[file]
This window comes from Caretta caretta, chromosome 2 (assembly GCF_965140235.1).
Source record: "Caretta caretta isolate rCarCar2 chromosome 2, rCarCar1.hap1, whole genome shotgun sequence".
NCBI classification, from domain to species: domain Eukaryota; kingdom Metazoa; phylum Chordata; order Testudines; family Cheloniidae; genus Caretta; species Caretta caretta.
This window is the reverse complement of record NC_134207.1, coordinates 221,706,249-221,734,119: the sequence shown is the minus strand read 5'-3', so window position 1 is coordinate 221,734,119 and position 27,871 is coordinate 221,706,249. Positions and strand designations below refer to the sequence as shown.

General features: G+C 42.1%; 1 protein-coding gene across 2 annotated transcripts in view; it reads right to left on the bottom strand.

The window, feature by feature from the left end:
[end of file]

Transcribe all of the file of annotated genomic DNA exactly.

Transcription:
This window comes from Caretta caretta, chromosome 2 (assembly GCF_965140235.1).
Source record: "Caretta caretta isolate rCarCar2 chromosome 2, rCarCar1.hap1, whole genome shotgun sequence".
NCBI classification, from domain to species: domain Eukaryota; kingdom Metazoa; phylum Chordata; order Testudines; family Cheloniidae; genus Caretta; species Caretta caretta.
This window is the reverse complement of record NC_134207.1, coordinates 221,706,249-221,734,119: the sequence shown is the minus strand read 5'-3', so window position 1 is coordinate 221,734,119 and position 27,871 is coordinate 221,706,249. Positions and strand designations below refer to the sequence as shown.

General features: G+C 42.1%; 1 protein-coding gene across 2 annotated transcripts in view; it reads right to left on the bottom strand.

The window, feature by feature from the left end: